Pietzner K.,Charité - Medical University of Berlin | Vergote I.,University Hospitals Leuven and Leuven Cancer Institute | Santoro A.,Instituto Clinico Humanitas | Chekerov R.,Charité - Medical University of Berlin | And 5 more authors.
Medical Oncology | Year: 2014

Malignant ascites is a common phenomenon in cancer patients. It poses a great challenge to the clinician, because of limited treatment options and strong impairment of the quality of life of the often palliative patients. The SECIMAS study investigated the feasibility of a re-challenge with four catumaxomab intraperitoneal infusions in patients who had already received a first cycle of four infusions in the phase III CASIMAS study, which compared catumaxomab with and without prednisolone premedication. The primary endpoint was the proportion of patients who received at least three catumaxomab infusions. Secondary endpoints included a composite safety score (CSS) summarising the worst grades for the main catumaxomab-related adverse events (pyrexia, nausea, vomiting and abdominal pain), safety, efficacy and the occurrence of anti-drug antibodies (ADAs). Eight of nine screened patients received a second catumaxomab cycle. Compliance with a catumaxomab re-challenge was high: all eight patients (100 %) received all four infusions. The median CSS was 3.0 versus 3.4 in CASIMAS. The tolerability profile of the second catumaxomab cycle was comparable to that of the first cycle. Median puncture-free survival (48 days) and overall survival (407 days) were longer than in CASIMAS (35 and 103 days, respectively), although median time to next puncture was shorter (60 vs. 97 days). Of six patients sampled, all were ADA positive at screening and remained ADA positive until the end of the study. The presence of ADAs did not affect catumaxomab’s safety or efficacy. The CSS and tolerability profile for catumaxomab in SECIMAS were comparable to those in CASIMAS. The majority of patients benefitted from a second cycle of catumaxomab. A re-challenge seems to be feasible and safe for selected patients with recurrent malignant ascites due to carcinoma after a first cycle of catumaxomab. © 2014, Springer Science+Business Media New York.


Werner I.,Goethe University Frankfurt | Seitz-Merwald I.,Neovii Biotech GmbH | Kiessling A.H.,Goethe University Frankfurt | Kur F.,Ludwig Maximilians University of Munich | Beiras-Fernandez A.,Goethe University Frankfurt
Transplantation Proceedings | Year: 2014

Introduction: Antithymocyte globulin (ATG)-Fresenius (Neovii-Biotech, Graefelfing, Germany), a highly purified rabbit polyclonal antihuman T-lymphocyte immunoglobulin resulting from immunization of rabbits with the Jurkat T-lymphoblast cell line, is currently used for the prevention of acute rejection in patients receiving solid organ transplants. Our aim was to investigate the in vitro activity of ATG-Fresenius regarding the proliferation of peripheral blood mononuclear cells (PBMCs), an important mechanism of rejection after solid organ transplantation. Methods: PBMCs were isolated from 6 healthy donors. Proliferation was assayed using [3H] thymidine incorporation. For analysis of mitogen-stimulated proliferation, the PBMCs were incubated at 37°C with various concentrations of ATG-Fresenius in the absence/presence of 40 μg/mL phytohemagglutinin. For analysis of the mixed lymphocyte reaction, PBMCs were incubated at 37°C with various concentrations of ATG-Fresenius for 3 days. On day 3, PBMCs (stimulator cells) from allogeneic donors were incubated with 25 μg/mL mitomycin C. The responder cells (preincubated with ATG-Fresenius) were then cultured at 37°C with the stimulator cells for 6 days. Groups were compared using ANOVA and the Tukey-Kramer multiple comparison test. Results: Preincubation of PBMCs with ATG results in concentration-dependent inhibition of phytohemagglutinin-stimulated proliferation. The effect was more pronounced after 2 and 3 days of treatment with ATG compared with 1 day. There was a concentration-dependent decrease in the mixed lymphocyte reaction-induced proliferation (up to 80%) at ATG-Fresenius concentrations as low as 0.05 to 0.5 μg/mL. No further effect on proliferation at ATG-Fresenius concentrations of 0.5 to 50 μg/mL was seen, and higher concentrations (>100 μg/mL) totally inhibited proliferation. Conclusions: Our in vitro results provide more evidence of the beneficial effect of ATGs in the early phase of solid organ transplantation, by reducing effector cell proliferation. © 2014 by Elsevier Inc. All rights reserved.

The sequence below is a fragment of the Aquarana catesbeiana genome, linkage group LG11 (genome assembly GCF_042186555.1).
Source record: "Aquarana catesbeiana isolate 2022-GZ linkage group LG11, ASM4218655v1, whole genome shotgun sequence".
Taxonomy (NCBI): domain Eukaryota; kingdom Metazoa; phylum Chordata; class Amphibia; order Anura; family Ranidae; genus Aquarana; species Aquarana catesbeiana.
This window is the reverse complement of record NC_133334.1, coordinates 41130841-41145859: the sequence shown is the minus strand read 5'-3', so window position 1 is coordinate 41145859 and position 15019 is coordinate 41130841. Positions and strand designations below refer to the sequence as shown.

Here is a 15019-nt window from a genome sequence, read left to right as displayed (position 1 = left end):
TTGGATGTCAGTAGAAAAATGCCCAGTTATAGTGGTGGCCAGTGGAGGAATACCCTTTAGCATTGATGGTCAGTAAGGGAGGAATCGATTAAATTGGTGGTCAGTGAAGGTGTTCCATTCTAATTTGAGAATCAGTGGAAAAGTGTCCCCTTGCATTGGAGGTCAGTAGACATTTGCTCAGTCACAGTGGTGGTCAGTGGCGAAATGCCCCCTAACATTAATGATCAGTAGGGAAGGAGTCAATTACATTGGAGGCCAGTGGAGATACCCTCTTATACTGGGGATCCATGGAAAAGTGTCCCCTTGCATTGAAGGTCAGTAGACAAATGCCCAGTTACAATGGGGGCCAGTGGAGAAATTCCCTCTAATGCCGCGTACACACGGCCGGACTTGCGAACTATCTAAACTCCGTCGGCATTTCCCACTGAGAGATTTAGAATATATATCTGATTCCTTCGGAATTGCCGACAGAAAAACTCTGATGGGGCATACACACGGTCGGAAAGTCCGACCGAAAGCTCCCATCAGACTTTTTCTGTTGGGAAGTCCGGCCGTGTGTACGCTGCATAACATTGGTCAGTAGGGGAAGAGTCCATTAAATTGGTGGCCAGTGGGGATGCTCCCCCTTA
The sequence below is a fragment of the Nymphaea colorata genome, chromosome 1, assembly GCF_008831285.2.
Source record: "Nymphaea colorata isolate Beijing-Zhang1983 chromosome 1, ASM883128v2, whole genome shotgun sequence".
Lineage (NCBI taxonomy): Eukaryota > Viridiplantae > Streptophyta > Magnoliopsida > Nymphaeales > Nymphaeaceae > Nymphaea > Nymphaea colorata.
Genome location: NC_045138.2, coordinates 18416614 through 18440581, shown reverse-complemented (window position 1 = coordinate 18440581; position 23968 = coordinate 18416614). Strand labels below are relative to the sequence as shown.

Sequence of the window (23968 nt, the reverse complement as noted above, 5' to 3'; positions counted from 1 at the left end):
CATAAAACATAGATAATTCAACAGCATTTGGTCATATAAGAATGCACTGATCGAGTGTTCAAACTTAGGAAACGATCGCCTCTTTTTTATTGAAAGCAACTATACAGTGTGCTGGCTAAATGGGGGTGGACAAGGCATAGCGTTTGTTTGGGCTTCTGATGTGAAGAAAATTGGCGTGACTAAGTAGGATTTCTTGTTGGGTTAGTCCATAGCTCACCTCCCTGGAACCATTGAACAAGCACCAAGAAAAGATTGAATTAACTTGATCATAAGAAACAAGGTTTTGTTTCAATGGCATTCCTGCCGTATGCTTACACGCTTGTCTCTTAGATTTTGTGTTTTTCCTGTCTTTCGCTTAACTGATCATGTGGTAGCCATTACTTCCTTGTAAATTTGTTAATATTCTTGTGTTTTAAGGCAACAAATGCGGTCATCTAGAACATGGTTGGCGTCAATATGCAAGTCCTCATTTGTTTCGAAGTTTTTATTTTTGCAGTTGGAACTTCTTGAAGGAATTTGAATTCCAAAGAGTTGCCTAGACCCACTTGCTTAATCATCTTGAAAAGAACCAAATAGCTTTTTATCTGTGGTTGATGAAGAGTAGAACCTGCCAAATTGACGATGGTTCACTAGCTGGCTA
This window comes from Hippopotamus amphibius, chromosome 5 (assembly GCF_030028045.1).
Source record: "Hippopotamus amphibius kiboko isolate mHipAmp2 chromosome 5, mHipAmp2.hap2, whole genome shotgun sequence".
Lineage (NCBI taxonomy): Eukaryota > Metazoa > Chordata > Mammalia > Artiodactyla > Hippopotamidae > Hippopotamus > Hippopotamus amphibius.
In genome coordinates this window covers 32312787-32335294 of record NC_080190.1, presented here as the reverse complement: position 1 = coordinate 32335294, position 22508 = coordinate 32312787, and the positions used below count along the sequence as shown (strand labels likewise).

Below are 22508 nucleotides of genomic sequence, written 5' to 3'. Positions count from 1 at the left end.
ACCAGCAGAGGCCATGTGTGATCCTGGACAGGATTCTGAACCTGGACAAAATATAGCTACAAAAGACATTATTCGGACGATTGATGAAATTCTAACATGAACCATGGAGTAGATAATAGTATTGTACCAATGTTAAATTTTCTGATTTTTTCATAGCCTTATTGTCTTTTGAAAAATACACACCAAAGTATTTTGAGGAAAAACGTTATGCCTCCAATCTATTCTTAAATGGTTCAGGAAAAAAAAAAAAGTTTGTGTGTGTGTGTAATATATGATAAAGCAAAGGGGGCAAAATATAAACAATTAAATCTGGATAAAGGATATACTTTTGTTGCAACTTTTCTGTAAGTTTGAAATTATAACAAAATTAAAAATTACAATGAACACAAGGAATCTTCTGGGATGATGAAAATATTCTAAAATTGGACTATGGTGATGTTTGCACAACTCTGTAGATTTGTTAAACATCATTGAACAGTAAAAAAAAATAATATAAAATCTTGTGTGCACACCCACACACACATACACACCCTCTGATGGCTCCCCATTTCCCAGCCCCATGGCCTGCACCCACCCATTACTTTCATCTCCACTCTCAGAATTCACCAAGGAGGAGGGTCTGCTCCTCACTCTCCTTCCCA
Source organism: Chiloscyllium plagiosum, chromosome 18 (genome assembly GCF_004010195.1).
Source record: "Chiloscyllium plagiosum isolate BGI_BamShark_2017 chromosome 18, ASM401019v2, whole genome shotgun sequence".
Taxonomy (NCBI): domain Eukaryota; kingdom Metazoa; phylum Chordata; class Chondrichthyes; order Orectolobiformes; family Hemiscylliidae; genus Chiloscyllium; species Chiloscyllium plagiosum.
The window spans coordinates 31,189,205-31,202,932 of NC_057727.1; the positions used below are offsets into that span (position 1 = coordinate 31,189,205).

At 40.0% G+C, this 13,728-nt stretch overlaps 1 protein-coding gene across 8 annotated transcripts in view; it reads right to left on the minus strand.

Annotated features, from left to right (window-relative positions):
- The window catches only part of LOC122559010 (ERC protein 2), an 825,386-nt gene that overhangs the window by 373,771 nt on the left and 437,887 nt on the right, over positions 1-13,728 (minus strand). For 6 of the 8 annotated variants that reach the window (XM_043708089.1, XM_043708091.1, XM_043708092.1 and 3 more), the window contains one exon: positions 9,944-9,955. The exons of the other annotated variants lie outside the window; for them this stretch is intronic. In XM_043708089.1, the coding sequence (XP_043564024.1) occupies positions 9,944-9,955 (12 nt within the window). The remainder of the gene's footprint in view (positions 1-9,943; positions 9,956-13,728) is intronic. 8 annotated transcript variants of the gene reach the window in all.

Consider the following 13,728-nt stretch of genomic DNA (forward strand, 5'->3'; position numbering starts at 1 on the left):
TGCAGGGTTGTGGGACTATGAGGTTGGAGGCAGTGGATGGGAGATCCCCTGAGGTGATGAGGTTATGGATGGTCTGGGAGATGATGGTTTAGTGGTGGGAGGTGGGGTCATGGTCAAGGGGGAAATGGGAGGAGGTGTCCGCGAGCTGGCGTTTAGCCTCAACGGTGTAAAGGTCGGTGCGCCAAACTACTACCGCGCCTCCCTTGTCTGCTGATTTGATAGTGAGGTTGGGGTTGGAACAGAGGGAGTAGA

Mau-Sorensen M.,Rigshospitalet | Dittrich C.,Ludwig Boltzmann Research Institute | Dienstmann R.,Vall dHebron Hospital | Lassen U.,Rigshospitalet | And 3 more authors.
Cancer Chemotherapy and Pharmacology | Year: 2015

Purpose: The aim of the study was to evaluate the safety and determine the maximum tolerated dose (MTD) of intravenous catumaxomab, a trifunctional bispecific antibody that binds to EpCAM on epithelial cancer cells and CD3 on T cells. Methods: The trial was a dose-escalation study with a 3 + 3 design in epithelial cancers with known EpCAM expression. The dose-limiting toxicity (DLT) period consisted of 4 weeks, with weekly intravenous administration of catumaxomab. Key DLTs were ≥grade 3 optimally treated non-hematological toxicity; ≥grade 3 infusion-related reactions refractory to supportive care; ≥grade 3 increase in liver enzymes and/or bilirubin not resolving to grade 2. Results: Sixteen patients were enrolled receiving doses of 2 (n = 5), 4 (n = 3), 7 (n = 7) and 10 μg catumaxomab (n = 1). The most common treatment-emergent adverse events (TEAEs) were chills (93.8 %) and pyrexia (87.5 %). The most common TEAE of grade ≥3 was transient dose-dependent increases in aspartate aminotransferase (56.3 %). The intensity of toxicities decreased with the number of infusions. Also, serum IL-6 increased in a dose-dependent manner and reverted to low or undetectable levels after four infusions. A reversible decrease in liver function test (prothrombin time) at the 7-μg dose level was considered a DLT. The first patient at 10 μg experienced a fatal hepatic failure related to catumaxomab that led to the termination of the study. Conclusions: The MTD of weekly intravenous catumaxomab was 7 μg. Major toxicities were cytokine release-related symptoms and hepatotoxicity. © 2015 Springer-Verlag Berlin Heidelberg.


PubMed | Ludwig Maximilians University of Munich, Neovii Biotech GmbH and Goethe University Frankfurt
Type: Evaluation Studies | Journal: Transplantation proceedings | Year: 2014

Antithymocyte globulin (ATG)-Fresenius (Neovii-Biotech, Graefelfing, Germany), a highly purified rabbit polyclonal antihuman T-lymphocyte immunoglobulin resulting from immunization of rabbits with the Jurkat T-lymphoblast cell line, is currently used for the prevention of acute rejection in patients receiving solid organ transplants. Our aim was to investigate the in vitro activity of ATG-Fresenius regarding the proliferation of peripheral blood mononuclear cells (PBMCs), an important mechanism of rejection after solid organ transplantation.PBMCs were isolated from 6 healthy donors. Proliferation was assayed using [(3)H] thymidine incorporation. For analysis of mitogen-stimulated proliferation, the PBMCs were incubated at 37C with various concentrations of ATG-Fresenius in the absence/presence of 40 g/mL phytohemagglutinin. For analysis of the mixed lymphocyte reaction, PBMCs were incubated at 37C with various concentrations of ATG-Fresenius for 3 days. On day 3, PBMCs (stimulator cells) from allogeneic donors were incubated with 25 g/mL mitomycin C. The responder cells (preincubated with ATG-Fresenius) were then cultured at 37C with the stimulator cells for 6 days. Groups were compared using ANOVA and the Tukey-Kramer multiple comparison test.Preincubation of PBMCs with ATG results in concentration-dependent inhibition of phytohemagglutinin-stimulated proliferation. The effect was more pronounced after 2 and 3 days of treatment with ATG compared with 1 day. There was a concentration-dependent decrease in the mixed lymphocyte reaction-induced proliferation (up to 80%) at ATG-Fresenius concentrations as low as 0.05 to 0.5 g/mL. No further effect on proliferation at ATG-Fresenius concentrations of 0.5 to 50 g/mL was seen, and higher concentrations (>100 g/mL) totally inhibited proliferation.Our in vitro results provide more evidence of the beneficial effect of ATGs in the early phase of solid organ transplantation, by reducing effector cell proliferation.